Tag: Matthew Carl Strecher

Top 5 Non-Fiction Reads of 2015

These are my favourite non-fiction titles read or reviewed (not necessarily published) in 2015. Click the title for a link to the full review. See the previous post for my top five fiction reads of the year.

Between the World and Me

ISBN 978-0-8129-9354-7

Cover image for Between the World and Me by Ta-Nehisi CoatesBorrowing the conceit that James Baldwin used in his 1963 best-seller The Fire Next Time, Ta-Nehisi Coates’ meditation on what it means to be black in America takes the form of a letter to his fifteen-year-old son. This technique allows the work to feel at once deeply personal and widely applicable. Coates shares how his own awareness of his place in society developed, and then contrasts that with how different his son’s upbringing has been. He rejoices in having been able to give his son a better life, and also shares the painful ways in which he has not been able to make his child’s life different, the ways in which he has felt powerless to save or protect his son from the assumptions that always shroud young black men. The best sections include Coates’ thoughts on the role education, formal and informal, has played in his life, and his reflections on what it is like to be a secular black man in a community that has traditionally leaned on religion.

Categories: Memoir

The Forbidden Worlds of Haruki Murakami 

ISBN 978-0-8166-9198-2

Cover image for The Forbidden Worlds of Haruki Murakami by Matthew Carl StrecherWinona State University professor of Japanese literature Matthew Carl Strecher undertakes an extensive examination of two of the most fascinating stylistic elements present in the works of Haruki Murakami: magic realism, and parallel narratives. The Other World is present from Murakami’s earliest works, right through to his most recent novel, Colorless Tsukuru Tazaki and His Years of Pilgrimage, and The Forbidden Worlds of Haruki Murakami traces its evolution. Strecher explains Japanese literary traditions and techniques the Western reader might be unaware of, while also examining Murakami’s works through the lens of European literary theory, including Baudrillard, Derrida, and Barthes. He also contextualizes Murakami’s place within the Japanese literary tradition, even as he characterizes him as a global writer. For those who have read a large portion of Murakami’s work, and want to gain a greater understanding of its significance, Strecher offers a readable scholarly overview.

Categories: Criticsm 

The Inconvenient Indian

ISBN 978-1-4529-4031-1

the-inconvenient-indianIn this sweeping and unconventional history–which was one of the 2015 Canada Reads selections–Thomas King draws examples from the United States and Canada to illustrate the fate of the native peoples of North America since the arrival of European colonizers. King’s work is an informal account rather than an academic history, and his approach involves a healthy dose of humour, which may be off-putting to some readers given the serious nature of the topics he is dealing with. For King, humour is part of how he copes with the darkness of the history he is addressing, and this may help make a difficult topic more accessible. During the Canada Reads event, Craig Kielburger compared it to the humourous approaches used by Rick Mercer and Jon Stewart for raising awareness of current events. The litany of abuses King covers provides a very clear idea of why First Nations and Native Americans might be distrustful of government efforts to improve their current situation. While King is primarily looking back at what has already happened, understanding these issues is also crucial to moving forward.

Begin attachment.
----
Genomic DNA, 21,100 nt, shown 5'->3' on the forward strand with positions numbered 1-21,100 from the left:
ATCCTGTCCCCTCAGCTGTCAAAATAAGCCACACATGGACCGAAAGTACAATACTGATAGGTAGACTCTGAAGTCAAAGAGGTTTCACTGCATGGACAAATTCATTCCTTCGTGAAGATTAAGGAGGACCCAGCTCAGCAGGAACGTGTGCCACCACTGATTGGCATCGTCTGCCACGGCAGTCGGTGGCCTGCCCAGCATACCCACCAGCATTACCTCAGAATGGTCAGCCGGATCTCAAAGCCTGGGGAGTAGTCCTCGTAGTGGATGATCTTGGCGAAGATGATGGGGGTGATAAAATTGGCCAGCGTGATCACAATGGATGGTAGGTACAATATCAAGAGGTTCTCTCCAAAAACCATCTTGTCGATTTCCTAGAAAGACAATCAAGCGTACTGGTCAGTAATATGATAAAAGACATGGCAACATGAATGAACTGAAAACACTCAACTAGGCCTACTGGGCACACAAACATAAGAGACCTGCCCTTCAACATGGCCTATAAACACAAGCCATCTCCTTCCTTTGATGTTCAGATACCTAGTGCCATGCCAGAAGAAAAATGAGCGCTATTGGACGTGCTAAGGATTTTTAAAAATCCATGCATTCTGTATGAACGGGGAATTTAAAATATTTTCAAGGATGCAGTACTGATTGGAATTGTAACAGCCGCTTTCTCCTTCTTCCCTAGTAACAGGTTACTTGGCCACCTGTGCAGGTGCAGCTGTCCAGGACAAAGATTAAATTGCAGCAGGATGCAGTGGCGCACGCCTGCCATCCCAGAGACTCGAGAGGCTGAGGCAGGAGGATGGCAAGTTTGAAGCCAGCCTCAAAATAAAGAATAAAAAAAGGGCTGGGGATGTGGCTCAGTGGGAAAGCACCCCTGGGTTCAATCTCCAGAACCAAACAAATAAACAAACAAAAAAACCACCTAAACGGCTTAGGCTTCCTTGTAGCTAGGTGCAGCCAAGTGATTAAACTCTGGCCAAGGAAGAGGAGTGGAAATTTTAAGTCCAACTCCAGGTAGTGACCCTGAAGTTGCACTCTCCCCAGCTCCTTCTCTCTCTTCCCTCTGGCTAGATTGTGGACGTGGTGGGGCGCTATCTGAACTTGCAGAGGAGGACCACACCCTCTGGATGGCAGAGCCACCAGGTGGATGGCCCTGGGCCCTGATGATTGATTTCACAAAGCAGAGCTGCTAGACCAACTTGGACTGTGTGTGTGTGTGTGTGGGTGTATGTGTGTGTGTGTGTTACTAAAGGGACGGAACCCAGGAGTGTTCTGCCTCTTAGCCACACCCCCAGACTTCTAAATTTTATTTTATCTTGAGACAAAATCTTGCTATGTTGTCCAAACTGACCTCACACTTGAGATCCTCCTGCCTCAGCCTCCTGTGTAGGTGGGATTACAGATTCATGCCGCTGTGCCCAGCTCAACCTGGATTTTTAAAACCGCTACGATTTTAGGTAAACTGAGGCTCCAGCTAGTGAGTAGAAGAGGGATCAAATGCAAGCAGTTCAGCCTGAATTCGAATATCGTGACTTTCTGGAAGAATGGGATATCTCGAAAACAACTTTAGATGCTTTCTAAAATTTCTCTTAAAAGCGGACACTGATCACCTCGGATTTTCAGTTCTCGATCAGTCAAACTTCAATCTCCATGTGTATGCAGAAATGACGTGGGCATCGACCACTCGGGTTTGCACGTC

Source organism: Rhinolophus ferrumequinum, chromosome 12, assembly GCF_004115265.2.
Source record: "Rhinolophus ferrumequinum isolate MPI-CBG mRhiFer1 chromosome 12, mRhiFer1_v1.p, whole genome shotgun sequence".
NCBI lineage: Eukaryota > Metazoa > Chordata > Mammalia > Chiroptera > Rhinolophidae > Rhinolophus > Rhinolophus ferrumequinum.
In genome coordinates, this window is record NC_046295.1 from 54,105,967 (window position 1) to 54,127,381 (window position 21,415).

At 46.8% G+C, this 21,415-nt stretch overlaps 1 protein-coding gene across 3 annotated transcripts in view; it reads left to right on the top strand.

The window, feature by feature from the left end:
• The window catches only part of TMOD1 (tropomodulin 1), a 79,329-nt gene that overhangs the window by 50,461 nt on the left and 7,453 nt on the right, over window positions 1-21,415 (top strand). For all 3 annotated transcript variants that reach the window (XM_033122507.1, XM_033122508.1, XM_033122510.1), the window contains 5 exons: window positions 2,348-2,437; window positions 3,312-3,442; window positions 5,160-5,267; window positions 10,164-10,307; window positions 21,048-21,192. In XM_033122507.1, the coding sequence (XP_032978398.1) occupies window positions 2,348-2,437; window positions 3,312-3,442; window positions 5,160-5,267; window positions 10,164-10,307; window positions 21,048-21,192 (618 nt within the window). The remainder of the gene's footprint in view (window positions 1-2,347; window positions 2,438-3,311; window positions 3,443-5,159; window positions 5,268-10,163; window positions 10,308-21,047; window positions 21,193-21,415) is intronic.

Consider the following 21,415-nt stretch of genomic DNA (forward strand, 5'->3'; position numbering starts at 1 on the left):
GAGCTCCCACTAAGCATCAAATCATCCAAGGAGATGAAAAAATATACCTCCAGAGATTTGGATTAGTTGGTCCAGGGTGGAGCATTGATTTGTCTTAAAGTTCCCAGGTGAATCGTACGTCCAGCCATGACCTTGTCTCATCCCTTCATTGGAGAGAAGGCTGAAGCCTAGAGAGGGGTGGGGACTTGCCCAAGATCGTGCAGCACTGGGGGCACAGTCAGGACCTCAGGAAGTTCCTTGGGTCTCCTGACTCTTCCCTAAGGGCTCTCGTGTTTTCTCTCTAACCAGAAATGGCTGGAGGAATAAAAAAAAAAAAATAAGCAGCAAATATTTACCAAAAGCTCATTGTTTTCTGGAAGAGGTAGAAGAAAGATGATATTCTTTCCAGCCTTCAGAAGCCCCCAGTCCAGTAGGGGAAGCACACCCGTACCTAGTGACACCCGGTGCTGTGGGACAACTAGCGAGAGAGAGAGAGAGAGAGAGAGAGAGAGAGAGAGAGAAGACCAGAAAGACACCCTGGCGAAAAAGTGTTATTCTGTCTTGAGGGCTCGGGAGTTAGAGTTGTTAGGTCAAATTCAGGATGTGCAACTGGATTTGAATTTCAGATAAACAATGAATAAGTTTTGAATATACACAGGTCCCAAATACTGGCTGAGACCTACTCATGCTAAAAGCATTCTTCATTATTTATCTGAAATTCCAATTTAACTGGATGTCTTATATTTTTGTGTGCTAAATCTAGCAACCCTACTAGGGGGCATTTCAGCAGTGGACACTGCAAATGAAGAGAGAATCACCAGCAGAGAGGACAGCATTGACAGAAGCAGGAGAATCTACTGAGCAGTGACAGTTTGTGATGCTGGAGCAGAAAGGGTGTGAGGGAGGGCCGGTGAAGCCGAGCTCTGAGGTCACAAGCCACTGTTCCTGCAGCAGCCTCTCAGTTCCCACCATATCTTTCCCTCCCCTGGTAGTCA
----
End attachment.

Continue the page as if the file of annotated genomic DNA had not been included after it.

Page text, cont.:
Categories: Canadian, History

The New Jim Crow

ISBN 978-1-59558-643-8

Cover image for The New Jim Crow by Michelle AlexanderLaw professor and civil rights advocate Michelle Alexander argues that mass incarceration is the most important racial justice issue in America today. Alexander’s rhetorical device is to make a metaphorical comparison between the impacts Jim Crow once had on the lives of black people, and the disproportionate effects of mass incarceration on the African American population today. However, Alexander is careful to acknowledge and point out important differences between Jim Crow and mass incarceration. Although she sees significant similarities, she is by no means saying that the two are the same, or should be approached in the same way. Rather, her bold assertion seems designed to illustrate how a system that is intended to be colorblind can, through the conscious or unconscious biased application of discretion, have an outcome that is similar to that of an overtly racist system of control like Jim Crow. The New Jim Crow is also important because it breaks down the differences between the racial hostility and open bigotry that most Americans recognize as racism, and the quieter, more insidious forms of racial bias that are now that primary form of discrimination faced by American minorities.

Shallow, Selfish, and Self-Absorbed

ISBN 978-1-250-05293-3